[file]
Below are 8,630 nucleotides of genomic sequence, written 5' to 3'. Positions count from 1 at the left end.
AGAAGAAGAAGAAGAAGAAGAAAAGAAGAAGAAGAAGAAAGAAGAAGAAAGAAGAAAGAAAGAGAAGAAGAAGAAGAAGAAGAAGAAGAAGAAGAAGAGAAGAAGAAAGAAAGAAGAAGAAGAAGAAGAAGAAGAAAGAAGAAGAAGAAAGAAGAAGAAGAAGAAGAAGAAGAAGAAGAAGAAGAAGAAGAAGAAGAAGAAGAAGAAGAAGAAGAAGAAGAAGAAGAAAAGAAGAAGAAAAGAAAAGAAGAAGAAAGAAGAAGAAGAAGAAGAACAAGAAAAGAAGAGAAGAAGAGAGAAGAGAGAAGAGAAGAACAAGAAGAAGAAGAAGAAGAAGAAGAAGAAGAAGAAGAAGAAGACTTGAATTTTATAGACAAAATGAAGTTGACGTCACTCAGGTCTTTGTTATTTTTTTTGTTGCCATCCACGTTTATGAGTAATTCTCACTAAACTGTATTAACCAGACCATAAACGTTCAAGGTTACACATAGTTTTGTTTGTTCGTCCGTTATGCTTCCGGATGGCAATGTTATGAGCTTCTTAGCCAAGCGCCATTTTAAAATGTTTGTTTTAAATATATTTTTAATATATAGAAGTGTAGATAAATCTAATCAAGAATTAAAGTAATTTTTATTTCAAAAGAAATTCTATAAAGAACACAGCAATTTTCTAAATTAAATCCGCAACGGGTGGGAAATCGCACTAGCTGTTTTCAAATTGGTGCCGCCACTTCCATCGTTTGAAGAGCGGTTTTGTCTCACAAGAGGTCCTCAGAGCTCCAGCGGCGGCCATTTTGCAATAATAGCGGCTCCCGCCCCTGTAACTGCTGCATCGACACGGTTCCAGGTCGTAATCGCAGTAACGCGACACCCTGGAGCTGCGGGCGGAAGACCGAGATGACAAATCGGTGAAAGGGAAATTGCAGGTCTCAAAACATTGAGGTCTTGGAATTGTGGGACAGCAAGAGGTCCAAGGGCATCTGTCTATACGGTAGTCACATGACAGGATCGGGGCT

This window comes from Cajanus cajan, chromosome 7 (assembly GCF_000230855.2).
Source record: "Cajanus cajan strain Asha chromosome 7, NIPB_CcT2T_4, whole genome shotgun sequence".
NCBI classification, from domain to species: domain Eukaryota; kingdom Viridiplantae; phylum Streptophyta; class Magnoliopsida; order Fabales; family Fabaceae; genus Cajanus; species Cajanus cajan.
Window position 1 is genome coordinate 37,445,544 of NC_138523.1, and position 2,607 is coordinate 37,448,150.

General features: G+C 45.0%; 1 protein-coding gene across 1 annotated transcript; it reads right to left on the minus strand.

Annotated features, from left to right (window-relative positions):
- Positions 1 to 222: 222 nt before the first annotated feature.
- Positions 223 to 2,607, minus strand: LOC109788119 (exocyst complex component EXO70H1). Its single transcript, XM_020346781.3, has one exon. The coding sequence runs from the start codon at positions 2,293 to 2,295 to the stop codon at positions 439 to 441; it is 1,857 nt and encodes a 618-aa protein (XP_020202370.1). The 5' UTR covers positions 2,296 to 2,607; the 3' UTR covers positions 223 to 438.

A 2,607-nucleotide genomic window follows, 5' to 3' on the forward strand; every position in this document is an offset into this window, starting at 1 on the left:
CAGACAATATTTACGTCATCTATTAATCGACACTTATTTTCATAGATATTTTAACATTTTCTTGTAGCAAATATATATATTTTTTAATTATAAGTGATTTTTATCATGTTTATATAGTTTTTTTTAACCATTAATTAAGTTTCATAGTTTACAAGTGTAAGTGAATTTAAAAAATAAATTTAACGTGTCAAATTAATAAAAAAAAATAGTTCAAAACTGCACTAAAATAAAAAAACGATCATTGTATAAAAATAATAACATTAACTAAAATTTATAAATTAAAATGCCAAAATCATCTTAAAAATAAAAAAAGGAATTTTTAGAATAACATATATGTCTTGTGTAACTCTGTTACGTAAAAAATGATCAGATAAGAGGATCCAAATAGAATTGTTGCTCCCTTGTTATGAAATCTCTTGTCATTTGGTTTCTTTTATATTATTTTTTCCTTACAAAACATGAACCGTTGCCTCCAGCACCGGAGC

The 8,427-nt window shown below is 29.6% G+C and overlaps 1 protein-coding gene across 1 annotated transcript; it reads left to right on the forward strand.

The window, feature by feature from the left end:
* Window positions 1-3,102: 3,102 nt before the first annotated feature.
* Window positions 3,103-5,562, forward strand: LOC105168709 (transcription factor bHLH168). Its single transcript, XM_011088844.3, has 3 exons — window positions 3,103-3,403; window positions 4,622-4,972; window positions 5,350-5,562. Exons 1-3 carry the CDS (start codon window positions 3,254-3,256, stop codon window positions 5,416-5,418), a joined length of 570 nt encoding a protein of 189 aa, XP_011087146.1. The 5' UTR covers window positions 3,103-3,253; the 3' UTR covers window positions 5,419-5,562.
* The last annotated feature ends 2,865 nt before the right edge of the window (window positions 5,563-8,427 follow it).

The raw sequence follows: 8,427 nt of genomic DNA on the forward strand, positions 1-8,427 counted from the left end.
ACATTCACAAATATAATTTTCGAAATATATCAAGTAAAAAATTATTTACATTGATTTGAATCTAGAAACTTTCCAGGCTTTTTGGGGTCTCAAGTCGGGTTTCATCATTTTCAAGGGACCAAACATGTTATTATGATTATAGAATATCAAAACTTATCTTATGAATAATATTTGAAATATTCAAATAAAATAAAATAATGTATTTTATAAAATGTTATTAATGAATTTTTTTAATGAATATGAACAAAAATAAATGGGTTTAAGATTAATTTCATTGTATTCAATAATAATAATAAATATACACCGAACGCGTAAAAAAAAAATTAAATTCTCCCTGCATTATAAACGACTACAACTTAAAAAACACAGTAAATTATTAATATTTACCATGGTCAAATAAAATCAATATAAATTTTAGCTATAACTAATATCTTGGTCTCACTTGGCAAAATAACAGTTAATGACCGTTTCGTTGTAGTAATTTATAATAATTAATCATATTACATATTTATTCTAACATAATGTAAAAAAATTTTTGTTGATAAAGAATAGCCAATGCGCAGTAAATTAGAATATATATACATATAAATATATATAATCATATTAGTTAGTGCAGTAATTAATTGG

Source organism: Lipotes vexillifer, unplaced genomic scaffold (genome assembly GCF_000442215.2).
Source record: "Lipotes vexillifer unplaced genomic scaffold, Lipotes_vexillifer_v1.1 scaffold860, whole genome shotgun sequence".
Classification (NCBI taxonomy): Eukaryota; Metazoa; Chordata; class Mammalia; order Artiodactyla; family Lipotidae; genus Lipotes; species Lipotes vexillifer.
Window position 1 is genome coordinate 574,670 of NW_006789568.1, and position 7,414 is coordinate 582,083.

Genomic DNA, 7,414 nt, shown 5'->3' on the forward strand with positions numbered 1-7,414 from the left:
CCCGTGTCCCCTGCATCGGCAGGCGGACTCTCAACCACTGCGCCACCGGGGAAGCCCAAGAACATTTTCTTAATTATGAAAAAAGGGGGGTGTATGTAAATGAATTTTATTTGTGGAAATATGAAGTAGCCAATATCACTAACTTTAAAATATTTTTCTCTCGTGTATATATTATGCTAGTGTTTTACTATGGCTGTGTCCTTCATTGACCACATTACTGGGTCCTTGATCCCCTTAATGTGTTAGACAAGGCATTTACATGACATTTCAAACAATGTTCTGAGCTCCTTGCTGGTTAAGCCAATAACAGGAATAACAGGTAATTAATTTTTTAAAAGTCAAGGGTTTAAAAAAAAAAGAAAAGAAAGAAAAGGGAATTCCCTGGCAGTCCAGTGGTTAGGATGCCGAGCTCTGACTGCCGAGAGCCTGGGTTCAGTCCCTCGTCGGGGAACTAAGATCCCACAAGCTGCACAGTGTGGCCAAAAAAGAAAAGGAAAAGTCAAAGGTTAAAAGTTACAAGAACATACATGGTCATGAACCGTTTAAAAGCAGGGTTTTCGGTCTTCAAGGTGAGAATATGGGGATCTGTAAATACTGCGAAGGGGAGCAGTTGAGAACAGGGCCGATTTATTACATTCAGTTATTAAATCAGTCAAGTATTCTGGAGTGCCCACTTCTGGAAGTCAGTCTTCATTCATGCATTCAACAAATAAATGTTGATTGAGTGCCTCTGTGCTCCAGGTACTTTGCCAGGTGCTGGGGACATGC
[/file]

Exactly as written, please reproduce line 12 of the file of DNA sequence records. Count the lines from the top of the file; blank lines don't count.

CAGACAATATTTACGTCATCTATTAATCGACACTTATTTTCATAGATATTTTAACATTTTCTTGTAGCAAATATATATATTTTTTAATTATAAGTGATTTTTATCATGTTTATATAGTTTTTTTTAACCATTAATTAAGTTTCATAGTTTACAAGTGTAAGTGAATTTAAAAAATAAATTTAACGTGTCAAATTAATAAAAAAAAATAGTTCAAAACTGCACTAAAATAAAAAAACGATCATTGTATAAAAATAATAACATTAACTAAAATTTATAAATTAAAATGCCAAAATCATCTTAAAAATAAAAAAAGGAATTTTTAGAATAACATATATGTCTTGTGTAACTCTGTTACGTAAAAAATGATCAGATAAGAGGATCCAAATAGAATTGTTGCTCCCTTGTTATGAAATCTCTTGTCATTTGGTTTCTTTTATATTATTTTTTCCTTACAAAACATGAACCGTTGCCTCCAGCACCGGAGC